Tuesday, September 06, 2005

Blue Mountain tea

Nature comes in many flavors, and on a crisp September morning, you're apt to happen across the spicy scent of anise.

The licorice-like smell is from the Sweet Goldenrod, whose bright plumes join more than two-dozen other goldenrod species to paint fields and roadsides yellow and gold each fall. But Sweet Goldenrod does more than delight the eye and tickle the nose. It might even be considered a patriot.

Back during the Revolution, when the supply of tea from the “motherland” was cut off, colonists turned to native plants to produce a hot beverage. Called Blue Mountain tea, the brew made from dried sweet goldenrod flowers and leaves was a tasty substitute for Chinese varieties.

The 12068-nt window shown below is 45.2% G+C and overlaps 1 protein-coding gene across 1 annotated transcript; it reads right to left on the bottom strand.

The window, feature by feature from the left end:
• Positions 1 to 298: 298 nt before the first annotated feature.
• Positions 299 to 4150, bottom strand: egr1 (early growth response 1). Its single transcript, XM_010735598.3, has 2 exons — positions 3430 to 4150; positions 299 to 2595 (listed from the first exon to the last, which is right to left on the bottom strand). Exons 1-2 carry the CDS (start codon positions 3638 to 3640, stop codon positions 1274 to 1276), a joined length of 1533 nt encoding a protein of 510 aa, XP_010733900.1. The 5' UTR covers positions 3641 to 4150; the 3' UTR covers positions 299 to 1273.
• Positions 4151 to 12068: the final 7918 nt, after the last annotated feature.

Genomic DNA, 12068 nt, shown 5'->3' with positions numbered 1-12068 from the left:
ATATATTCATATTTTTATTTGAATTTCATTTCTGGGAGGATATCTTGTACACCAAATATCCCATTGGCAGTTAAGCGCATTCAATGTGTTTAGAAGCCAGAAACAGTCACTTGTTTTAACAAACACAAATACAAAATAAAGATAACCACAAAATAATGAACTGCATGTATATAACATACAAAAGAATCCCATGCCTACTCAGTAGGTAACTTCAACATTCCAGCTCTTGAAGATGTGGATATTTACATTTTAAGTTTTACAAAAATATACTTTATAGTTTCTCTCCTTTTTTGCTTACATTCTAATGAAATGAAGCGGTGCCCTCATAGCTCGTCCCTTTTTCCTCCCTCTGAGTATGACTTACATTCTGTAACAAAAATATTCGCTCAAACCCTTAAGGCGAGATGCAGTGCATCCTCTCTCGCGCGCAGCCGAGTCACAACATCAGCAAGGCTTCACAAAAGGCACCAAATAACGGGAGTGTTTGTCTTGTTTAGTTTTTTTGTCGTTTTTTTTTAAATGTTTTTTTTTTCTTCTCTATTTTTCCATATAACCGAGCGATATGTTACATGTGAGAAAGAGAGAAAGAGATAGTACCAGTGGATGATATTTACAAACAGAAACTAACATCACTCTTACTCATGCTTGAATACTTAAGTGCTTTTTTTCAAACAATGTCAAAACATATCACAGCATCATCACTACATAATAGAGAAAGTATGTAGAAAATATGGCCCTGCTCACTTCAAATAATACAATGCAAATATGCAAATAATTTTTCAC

And it may be good for you, too. Goldenrods have long been used as tonics and medicines. In fact, their scientific name, Solidago, means “to make whole” or heal.

1 comment:

Anonymous said...

I think it was in eul gibbons book where he says that a rare type of goldenrod was sent to china as it was highly prized there. I find no mention of this on line, or exactly how to identify this type.

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